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Antony and Cleopatra: Shakespeare’s criticism of the XVIIth century’s anti-feminism

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  1. Introduction.
  2. Cleopatra: The puritan stereotype of femininity as subversion.
    1. The puritan anti-theatrical and antifeminist critics.
    2. The patriarchal gender distinction.
    3. Cleopatra as a subversive woman.
    4. An unstable and lying woman.
  3. Shakespeare's feminist thoughts in Antony and Cleopatra.
    1. An analysis of women's place in society.
    2. Cleopatra's search for nobility through love.
    3. Cleopatra's death: The post-mortem reunion of the lovers.
  4. Conclusion.
  5. Bibliography.

like in his other Roman plays like Julius Caesar, Shakespeare used in Antony and Cleopatra the description of the Roman society to describe his own society. But in this play the main point of analysis was not politics but the place of women in the society. During the XVIth and XVIIth centuries, the anti-theatrical and anti-feminist critics developed. The Puritans made virulent attacks against theatre, accusing it of destabilizing the social order, in particular because theatre gave too much importance to women, who were commonly considered as fiends. In his plays, Shakespeare usually showed no prejudice against women. Worried by the criticisms against theatre and women, he analysed with his play Antony and Cleopatra at the beginning of the XVIIth century the alienation of women in his society and their relations to men. In Rome like in Shakespeare's England of the XVIIth century, women had no political or social role, except for procreation. Their sexuality was seen as demonic. Cleopatra's character in this play is the contrary of the obedient and unassuming woman wanted by the patriarchal society.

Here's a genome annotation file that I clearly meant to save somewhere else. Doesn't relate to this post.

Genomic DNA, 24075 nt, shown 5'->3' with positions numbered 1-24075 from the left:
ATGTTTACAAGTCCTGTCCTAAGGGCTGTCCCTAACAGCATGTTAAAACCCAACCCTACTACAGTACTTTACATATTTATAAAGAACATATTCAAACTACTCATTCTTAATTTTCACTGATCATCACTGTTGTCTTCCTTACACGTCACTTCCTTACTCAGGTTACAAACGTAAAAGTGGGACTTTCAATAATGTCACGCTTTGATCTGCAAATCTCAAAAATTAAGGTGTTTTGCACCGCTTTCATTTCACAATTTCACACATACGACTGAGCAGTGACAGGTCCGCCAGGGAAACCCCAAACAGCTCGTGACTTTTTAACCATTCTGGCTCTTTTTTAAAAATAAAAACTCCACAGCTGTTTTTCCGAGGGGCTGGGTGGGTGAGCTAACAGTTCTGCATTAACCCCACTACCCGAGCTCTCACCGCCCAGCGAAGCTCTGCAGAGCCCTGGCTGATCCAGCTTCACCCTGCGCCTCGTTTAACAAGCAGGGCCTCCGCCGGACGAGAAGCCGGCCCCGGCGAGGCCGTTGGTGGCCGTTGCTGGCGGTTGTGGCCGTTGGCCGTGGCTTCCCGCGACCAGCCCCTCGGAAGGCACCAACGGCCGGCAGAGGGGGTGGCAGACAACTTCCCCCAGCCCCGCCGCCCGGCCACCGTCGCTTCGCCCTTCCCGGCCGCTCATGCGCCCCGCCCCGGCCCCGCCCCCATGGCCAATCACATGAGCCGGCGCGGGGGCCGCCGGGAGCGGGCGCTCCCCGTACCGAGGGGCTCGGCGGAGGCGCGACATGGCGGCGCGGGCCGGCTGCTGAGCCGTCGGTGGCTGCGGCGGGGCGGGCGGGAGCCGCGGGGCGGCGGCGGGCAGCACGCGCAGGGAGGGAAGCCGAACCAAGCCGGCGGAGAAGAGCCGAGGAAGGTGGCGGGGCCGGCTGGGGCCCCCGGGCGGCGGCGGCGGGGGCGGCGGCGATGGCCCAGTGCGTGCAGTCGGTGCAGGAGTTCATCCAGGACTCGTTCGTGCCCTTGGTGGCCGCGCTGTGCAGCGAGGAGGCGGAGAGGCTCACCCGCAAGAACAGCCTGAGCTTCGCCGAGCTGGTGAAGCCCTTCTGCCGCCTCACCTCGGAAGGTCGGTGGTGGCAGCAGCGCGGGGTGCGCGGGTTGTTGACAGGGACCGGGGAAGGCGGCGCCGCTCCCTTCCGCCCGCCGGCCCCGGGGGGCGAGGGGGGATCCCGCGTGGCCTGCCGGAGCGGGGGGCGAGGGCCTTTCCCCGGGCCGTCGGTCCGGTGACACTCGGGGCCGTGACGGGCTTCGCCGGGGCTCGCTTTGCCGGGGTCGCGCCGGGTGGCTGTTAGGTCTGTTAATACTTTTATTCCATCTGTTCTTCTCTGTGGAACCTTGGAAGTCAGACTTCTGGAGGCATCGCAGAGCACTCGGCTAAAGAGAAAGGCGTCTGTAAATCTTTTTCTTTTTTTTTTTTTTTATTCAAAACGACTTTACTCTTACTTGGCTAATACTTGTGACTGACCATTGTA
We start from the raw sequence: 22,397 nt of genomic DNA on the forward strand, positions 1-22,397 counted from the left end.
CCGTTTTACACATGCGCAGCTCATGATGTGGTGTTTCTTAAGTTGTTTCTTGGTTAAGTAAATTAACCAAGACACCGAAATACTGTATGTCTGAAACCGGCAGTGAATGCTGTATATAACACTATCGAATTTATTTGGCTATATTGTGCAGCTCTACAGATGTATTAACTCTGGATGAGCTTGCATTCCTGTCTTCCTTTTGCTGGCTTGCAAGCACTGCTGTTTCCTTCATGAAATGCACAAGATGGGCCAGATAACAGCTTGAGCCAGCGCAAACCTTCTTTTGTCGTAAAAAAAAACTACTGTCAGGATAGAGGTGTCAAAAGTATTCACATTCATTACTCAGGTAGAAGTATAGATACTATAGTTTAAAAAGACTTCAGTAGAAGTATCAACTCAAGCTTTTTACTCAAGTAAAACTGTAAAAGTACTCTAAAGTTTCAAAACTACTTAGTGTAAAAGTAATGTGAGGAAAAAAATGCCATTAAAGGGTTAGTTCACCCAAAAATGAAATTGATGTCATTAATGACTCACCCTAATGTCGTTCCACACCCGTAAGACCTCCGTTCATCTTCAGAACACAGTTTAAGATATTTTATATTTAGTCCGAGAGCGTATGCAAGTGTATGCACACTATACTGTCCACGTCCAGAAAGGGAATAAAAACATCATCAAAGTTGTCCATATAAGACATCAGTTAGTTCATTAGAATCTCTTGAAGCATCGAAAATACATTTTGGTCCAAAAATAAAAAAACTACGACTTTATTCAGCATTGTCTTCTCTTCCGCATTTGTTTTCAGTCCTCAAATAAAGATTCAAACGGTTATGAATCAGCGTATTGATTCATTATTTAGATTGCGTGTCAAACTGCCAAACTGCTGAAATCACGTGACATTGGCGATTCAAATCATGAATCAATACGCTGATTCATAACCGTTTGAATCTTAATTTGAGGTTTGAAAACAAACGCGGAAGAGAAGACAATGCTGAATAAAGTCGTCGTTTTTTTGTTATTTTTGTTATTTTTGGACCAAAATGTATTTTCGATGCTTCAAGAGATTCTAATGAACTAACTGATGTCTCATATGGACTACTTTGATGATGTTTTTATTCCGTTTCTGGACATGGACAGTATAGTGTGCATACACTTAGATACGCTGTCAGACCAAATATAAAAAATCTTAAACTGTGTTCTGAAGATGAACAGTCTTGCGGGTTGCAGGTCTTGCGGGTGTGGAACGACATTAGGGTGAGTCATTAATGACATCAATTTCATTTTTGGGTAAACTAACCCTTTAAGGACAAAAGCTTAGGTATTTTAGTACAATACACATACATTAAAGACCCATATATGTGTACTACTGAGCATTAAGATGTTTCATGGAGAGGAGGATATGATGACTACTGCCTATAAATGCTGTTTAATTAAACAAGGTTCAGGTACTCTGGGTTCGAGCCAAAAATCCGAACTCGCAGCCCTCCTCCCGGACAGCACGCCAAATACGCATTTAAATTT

[...] At Shakespeare's time the character of Cleopatra was certainly played as a stereotype and this weakened the courageous feminist ideas of Antony and Cleopatra. Bibliography BONNEFOY Yves, Preface to Antoine et Cléopâtre, Gallimard BEVINGTON David, Introduction to Antony and Cleopatra, Cambridge University Press, 1990/2005. GEARIN-TOSH Michael, ?Love in Antony and Cleopatra?, in Critical essays on Antony and Cleopatra, Longman Literature Guides pp.53-59. HOLLINDALE Peter, ?Music under the earth: the suicide marriage in Antony and Cleopatra?, in Critical essays on Antony and Cleopatra, Longman Literature Guides pp.28-40. [...]

[...] The idea that by ending his own life Antony deprives Octavius Caesar and regains victory for himself is a central point of the Roman suicide. By committing suicide, Antony regains his identity as a courageous Roman.[24] Antony indeed describes his fear of public humiliation: Wouldst thou be windowed in great Rome and see Thy master thus: with pleached arms, bending down His corrigible neck, his face subdued To penetrative charms, whilst the weeled seat Of fortunate Caesar, drawn before him, branded His baseness that ensued? [...]

[...] II.v.20-23 This image reminds the myth of armed Venus defeating Mars, and thus represents a danger for the Romans, who fear a mutation of Antony into an ?effeminized? person loosing his male values. The ?true Roman? must on the contrary be an ideal of masculinity and must reject the femininity.[9] Therefore, Cleopatra challenges in this scene the Roman conception of the gender relations. Octavius Caesar also mentions Antony's ?effeminization? since he went to Egypt in the following lines: [ ] is not more manlike Than Cleopatra I.iv.5-6 The ?effeminization? of Antony is compared to his former masculine glory. [...]

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